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Coupling between the Antarctic ice flow, subglacial regimes and regional climate conditions


Bernales,  Jorge
1.3 Earth System Modelling, 1.0 Geodesy, Departments, GFZ Publication Database, Deutsches GeoForschungsZentrum;

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Bernales, J. (2018): Coupling between the Antarctic ice flow, subglacial regimes and regional climate conditions, PhD Thesis, Berlin : Freie Universität, xxxiv, 100 Seiten, Seite A1-A8 p.
URN: http://nbn-resolving.de/urn/resolver.pl?urn=urn:nbn:de:kobv:188-fudissthesis000000106198-8

Cite as: https://gfzpublic.gfz-potsdam.de/pubman/item/item_2911894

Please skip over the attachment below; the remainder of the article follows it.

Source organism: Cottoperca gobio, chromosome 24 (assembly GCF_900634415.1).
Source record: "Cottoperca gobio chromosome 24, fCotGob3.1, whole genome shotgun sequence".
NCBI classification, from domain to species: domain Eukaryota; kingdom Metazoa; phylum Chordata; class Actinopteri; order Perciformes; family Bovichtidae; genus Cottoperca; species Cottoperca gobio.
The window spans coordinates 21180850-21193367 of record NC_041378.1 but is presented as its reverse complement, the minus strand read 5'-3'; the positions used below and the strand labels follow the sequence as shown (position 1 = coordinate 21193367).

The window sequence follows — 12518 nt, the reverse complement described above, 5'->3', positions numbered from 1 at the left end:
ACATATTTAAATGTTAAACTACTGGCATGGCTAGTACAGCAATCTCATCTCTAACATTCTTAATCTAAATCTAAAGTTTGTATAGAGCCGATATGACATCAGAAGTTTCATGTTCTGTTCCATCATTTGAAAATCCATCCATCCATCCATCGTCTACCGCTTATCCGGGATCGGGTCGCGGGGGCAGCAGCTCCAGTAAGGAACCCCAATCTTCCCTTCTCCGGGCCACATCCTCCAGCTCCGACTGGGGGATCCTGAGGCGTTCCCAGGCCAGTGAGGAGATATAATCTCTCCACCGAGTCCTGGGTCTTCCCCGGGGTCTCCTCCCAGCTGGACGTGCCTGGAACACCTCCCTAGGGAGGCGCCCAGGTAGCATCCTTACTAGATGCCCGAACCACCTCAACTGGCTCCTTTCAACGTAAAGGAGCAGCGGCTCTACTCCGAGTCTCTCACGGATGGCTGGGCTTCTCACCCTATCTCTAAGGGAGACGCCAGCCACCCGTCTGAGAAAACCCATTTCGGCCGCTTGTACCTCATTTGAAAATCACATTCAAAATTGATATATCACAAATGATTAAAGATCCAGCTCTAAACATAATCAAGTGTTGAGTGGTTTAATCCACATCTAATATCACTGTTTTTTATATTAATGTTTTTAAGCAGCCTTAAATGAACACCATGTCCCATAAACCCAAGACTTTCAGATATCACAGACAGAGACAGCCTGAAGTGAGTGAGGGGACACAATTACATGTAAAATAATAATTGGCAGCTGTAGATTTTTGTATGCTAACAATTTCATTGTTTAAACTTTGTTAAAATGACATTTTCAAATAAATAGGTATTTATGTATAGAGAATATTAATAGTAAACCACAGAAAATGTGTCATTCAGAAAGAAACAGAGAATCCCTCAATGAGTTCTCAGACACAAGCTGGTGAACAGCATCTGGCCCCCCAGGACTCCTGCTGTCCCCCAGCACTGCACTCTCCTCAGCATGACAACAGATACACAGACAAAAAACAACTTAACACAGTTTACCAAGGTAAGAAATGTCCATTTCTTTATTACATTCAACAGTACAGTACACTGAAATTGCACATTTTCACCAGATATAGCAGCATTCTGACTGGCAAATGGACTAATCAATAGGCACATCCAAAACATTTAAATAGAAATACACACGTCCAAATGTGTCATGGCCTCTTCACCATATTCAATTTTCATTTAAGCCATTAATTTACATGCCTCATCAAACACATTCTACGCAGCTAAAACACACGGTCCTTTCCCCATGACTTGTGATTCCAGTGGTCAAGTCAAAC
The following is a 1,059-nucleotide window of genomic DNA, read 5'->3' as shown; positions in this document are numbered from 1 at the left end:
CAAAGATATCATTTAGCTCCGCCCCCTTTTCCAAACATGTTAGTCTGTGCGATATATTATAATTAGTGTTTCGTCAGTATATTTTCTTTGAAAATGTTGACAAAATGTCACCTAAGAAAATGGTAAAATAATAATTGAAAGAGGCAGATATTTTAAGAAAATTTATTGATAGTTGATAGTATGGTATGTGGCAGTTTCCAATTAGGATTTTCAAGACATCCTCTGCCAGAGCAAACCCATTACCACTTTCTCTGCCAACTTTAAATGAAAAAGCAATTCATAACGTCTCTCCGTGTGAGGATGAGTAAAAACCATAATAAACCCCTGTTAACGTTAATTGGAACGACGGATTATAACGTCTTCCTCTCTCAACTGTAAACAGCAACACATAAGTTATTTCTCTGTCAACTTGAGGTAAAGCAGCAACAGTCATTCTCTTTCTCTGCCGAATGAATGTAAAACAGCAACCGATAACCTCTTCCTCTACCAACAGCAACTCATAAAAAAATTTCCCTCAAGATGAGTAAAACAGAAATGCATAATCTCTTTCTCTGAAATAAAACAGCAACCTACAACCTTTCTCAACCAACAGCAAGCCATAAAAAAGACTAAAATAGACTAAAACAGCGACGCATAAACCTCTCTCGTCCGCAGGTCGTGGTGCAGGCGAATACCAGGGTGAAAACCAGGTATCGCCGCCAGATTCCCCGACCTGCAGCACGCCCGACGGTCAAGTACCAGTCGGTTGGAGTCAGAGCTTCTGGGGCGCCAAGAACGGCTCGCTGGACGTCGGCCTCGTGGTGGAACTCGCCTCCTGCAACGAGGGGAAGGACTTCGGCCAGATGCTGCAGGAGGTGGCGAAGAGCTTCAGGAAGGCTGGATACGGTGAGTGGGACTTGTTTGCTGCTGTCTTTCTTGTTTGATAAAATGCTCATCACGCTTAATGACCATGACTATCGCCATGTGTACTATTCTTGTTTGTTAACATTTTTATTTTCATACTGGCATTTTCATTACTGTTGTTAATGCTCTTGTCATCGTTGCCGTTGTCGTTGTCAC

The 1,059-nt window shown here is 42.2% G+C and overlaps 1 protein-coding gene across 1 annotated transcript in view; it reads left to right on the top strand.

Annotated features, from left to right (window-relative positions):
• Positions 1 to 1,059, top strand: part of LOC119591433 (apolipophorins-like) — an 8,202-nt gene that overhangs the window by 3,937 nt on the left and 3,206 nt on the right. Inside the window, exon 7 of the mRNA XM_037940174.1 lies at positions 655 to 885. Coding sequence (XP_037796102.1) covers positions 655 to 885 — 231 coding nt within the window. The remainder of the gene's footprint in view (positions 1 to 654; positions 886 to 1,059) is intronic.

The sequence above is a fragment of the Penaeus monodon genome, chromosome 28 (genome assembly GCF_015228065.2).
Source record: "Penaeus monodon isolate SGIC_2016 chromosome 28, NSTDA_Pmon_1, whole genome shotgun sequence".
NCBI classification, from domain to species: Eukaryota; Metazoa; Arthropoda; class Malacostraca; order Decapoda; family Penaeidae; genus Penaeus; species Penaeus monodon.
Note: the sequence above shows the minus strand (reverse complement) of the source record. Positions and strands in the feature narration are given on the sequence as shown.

The Antarctic ice sheet is part of an intricate feedback system that includes the solid Earth, the atmosphere, and the ocean. A deep understanding of the interactions between these sub-systems would path the way for improved reconstructions of the Antarctic ice dynamics during past periods, particularly when global climate conditions were similar to those expected in the upcoming centuries. However, the acquisition of observational data needed to strip some of the key ice sheet processes, such as basal ice sliding modulated by the presence of water and soft earth materials, has proven to be difficult due to the particular remoteness and harsh climate conditions of the Antarctic continent. This thesis interconnects three scientific papers to demonstrate that uncertainties in subglacial regimes may explain commonly large discrepancies between the model-based and observed dynamical states of the present-day Antarctic ice sheet and that model-based reconstructions of these regimes can be used to reveal biases in the external forcing. Until now, most of ice sheet modelling studies have either relied on simplified representations of basal sliding that assume homogeneous bedrock conditions or employed inferences from previous studies as boundary conditions. Using an automated calibration technique of a continental-scale ice-sheet model, the first scientific paper within this thesis deciphers subglacial sliding regimes under the Antarctic ice sheet and shows that they are likely highly heterogeneous across the Antarctic continent. They also appear sensitive to differences in model formulations implying that a direct transfer of such reconstructions from a different model is ill-fated. Ice shelves respond strongly to the thermal regime of the Southern Ocean that modulates iceberg calving and sub-shelf melting, with the latter being the largest source of ice loss from the Antarctic ice sheet at present. Thus, an accurate representation of ice-shelf basal melting regimes is key to realistic modelling of the Antarctic ice sheet. The second scientific paper uses a combination of an ice sheet model and observations to derive the spatial distribution of melting and freezing rates at the base of the entire Antarctic ice shelf system. This novel technique captures the complexity of the observation-based basal mass balance of ice shelves well, including high ice-shelf melt rates near grounding lines and along the East Antarctic coasts and extensive accretion zones under the largest ice shelves. These estimates appear largely insensitive to uncertainties in the internal model parameters, but respond strongly to changes in the model grid resolution and external forcing. In particular, this study demonstrates that the basal mass balance of ice shelves required by ice sheet models is similar to that inferred from observational studies, and far from the values suggested by commonly utilised parameterisations. High sensitivity of the reconstructed subglacial regimes of the Antarctic ice sheet to external forcing has motivated the third and last scientific paper included in this thesis. Using ensemble simulations driven by a wide range of atmospheric data sets, this study shows that large biases in the atmospheric forcing can be erroneously compensated through a calibration of highly uncertain ice-sheet model parameters. This error cancellation is difficult to detect if the modelled ice sheet state is analysed in terms of the resulting ice sheet volume and ice distribution only. However, an inclusion of the observed surface flow velocity and ice shelf basal regimes in the validation procedure helps unfolding biases in the climate model outputs. This thesis reveals that a complementary use of the reconstructed subglacial sliding conditions and sub-shelf melting rates can significantly reduce the discrepancies between the modelled and observed ice geometries and flow patterns over large tracts of the grounded and floating Antarctic ice sheet sectors. Such model-based reconstructions contain large-scale features that are rarely taken into account by modelling experiments of the Antarctic ice sheet, demonstrating that the complexity of the subglacial regimes required by ice sheet models is similar to observed, and far from the inferences of commonly utilised parameterisations. Furthermore, these subglacial regimes can complement observational data sets during the evaluation of climate model reconstructions across Antarctica which traditionally provide external forcing to numerical simulations of future ice sheet changes.